Monday, 22 July 2019

HUMAN WRECKAGE

Fixing Holes

Forty years ago in Montreal I had a record store route. My stroll could be a social or solitary activity and often used up all of side one and a portion of side two of a fine day with nothing else planned except for a night of listening and liner notes.

Times have changed and I am no longer the fanatical and devoted consumer of recorded music I used to be. That admission should be qualified. From The Turntable in Victoria’s impossibly narrow Fan Tan Alley to Back Alley Music on Charlottetown’s Queen Street, I know where the record shops are in every Canadian city where I’ve spent more than a night or two. I have a dreadful hunch that should I traverse the country on an insane music buying binge, the number of stores I’d patronize would be less than the number of loitering stops along my old Montreal route.

Though the record industry had dodged previously perceived lethal threats to its existence such as the advents of commercial radio and home taping (remember too that newfangled record pressing technology supposedly sounded the death knell of sheet music publishing and printing), it became plump low-hanging strange fruit ripe for digital disruption, a victim of its complacency. Everything got broken, shattered, shoo-doobie.

Artists are now laughably under-compensated for streaming and YouTube plays but unintended consequences eventually shake down to main streets: white-washed windows. Record shops are few and far between these days. The few I’m able to frequent, where you can smell the cardboard and the dust, tend to be cramped spaces and so inventory is limited and browsing becomes a sort of elaborate ballet of murmured niceties.

I’ve neither qualms nor quibbles paying a few dollars more for something as marvelous as Bruce Springsteen’s new Western Stars at my indie record shop. That release is a treasured addition to the music library I’ve carefully assembled and curated since Elton John lost his mojo and Mick Taylor quit the Rolling Stones. Now when I shop for records I mostly think about fixing holes in the collection, plugging gaps. Jimi Hendrix has never really knocked me out but a home without ‘Hey Joe’ and ‘Crosstown Traffic’ is just a house.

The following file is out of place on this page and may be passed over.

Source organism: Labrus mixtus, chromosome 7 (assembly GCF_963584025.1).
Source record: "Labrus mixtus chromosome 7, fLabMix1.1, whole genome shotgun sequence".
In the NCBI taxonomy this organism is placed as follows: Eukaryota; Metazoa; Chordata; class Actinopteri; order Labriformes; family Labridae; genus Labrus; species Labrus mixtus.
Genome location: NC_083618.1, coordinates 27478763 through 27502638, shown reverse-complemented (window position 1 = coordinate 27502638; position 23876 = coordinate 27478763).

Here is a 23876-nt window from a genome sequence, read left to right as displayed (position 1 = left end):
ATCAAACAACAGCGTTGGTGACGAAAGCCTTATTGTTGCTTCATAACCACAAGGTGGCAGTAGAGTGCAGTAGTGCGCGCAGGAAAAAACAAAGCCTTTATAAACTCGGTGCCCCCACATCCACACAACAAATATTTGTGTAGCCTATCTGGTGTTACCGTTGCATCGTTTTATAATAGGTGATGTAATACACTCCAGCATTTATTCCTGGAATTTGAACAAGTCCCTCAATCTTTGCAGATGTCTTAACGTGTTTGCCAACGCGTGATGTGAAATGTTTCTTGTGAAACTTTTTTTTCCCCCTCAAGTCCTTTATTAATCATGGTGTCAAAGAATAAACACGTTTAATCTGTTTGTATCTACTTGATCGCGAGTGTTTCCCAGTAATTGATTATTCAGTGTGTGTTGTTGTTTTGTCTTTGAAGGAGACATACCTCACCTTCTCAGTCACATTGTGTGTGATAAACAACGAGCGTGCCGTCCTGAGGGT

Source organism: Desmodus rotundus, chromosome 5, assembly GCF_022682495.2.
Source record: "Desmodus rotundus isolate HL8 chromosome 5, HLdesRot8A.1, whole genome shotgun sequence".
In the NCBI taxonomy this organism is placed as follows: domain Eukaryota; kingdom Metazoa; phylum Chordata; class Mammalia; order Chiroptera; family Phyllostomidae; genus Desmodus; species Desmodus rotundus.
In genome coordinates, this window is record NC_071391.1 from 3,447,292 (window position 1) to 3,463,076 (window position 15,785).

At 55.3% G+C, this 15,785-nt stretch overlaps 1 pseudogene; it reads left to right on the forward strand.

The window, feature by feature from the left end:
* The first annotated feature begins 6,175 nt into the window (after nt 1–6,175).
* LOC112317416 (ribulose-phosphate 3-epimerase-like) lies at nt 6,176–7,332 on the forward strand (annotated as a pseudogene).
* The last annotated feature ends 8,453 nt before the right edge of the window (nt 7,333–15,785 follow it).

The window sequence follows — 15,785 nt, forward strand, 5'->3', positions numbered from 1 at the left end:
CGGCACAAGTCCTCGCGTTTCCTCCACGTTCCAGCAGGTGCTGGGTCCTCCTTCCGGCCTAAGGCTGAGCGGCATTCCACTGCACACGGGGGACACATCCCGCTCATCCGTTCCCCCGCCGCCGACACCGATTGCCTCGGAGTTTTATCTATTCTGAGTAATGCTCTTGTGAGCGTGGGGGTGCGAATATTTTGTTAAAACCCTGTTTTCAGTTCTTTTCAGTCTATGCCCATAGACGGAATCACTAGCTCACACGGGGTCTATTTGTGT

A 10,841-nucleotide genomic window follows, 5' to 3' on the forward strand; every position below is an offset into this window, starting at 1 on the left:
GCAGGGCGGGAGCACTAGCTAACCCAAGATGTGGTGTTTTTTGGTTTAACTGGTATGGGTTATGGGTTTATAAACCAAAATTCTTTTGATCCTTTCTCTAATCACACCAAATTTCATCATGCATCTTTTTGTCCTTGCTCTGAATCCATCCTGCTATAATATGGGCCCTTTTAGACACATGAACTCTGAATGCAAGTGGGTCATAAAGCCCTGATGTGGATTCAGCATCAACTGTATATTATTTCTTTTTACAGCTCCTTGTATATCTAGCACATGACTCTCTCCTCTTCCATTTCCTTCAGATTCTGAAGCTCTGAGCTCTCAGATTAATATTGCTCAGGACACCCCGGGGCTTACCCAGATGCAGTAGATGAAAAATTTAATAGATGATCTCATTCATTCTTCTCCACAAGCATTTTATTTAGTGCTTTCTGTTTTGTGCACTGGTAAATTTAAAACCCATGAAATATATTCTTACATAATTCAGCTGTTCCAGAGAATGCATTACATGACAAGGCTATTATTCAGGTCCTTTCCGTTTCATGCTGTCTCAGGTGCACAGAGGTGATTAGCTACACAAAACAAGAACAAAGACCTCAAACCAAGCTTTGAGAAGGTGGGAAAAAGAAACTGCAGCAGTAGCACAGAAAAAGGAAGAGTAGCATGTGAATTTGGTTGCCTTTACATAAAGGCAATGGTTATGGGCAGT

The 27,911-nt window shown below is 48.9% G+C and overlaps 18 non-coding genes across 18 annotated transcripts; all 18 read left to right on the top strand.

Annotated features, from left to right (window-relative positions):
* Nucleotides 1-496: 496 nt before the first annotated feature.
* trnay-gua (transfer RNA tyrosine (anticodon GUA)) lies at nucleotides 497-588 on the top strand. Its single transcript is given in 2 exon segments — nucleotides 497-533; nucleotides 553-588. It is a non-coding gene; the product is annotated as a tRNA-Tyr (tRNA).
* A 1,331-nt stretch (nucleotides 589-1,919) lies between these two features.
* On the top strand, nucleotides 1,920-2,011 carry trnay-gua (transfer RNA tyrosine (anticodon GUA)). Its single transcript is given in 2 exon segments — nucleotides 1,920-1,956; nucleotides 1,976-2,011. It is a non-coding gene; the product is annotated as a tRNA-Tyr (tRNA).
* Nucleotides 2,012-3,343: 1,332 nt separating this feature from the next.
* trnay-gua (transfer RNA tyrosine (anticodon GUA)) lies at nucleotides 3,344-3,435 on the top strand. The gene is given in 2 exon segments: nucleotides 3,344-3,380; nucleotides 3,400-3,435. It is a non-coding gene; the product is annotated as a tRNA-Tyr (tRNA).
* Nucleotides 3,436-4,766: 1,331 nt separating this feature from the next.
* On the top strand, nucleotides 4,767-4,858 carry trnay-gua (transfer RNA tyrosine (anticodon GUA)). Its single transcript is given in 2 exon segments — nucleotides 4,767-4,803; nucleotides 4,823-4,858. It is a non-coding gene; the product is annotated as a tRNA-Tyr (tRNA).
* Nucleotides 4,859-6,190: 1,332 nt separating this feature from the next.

This mildly obsessive thinking has led to something of an uneasy alliance with Amazon. While I prefer to part with my money live and in person, I’ve found it increasingly difficult to get what I need on familiar avenues. Conversely, I understand that a virtual marketplace such as Amazon allows local retailers to infinitely expand their businesses provided their stores aren’t already boarded up.

Buying music on Amazon is a joyless experience, like filling out a form. There’s no satisfaction, the thrill is gone. Everything I want is just a click away. That earlier era of my life spent haunting Montreal places like Dutchy’s Record Cave, Rock en Stock and Phantasmagoria, always open to the stuff in the new releases rack and the catalogue bins when everything was new to my evolving tastes, is gone. Still, I’ve managed to approximate that 20th century feeling to some extent in the 21st. Over the course of a period of months I compile a list for Amazon. I then order enough discs to qualify for free shipping which usually requires multiple shipments to the Crooked 9. The next step is nothing: I purposely ignore Amazon’s tracking updates so I’ve no idea what’s coming by which carrier when; the torture is exquisite even as every new day teases the promise of new music and accompanying liner notes.                           

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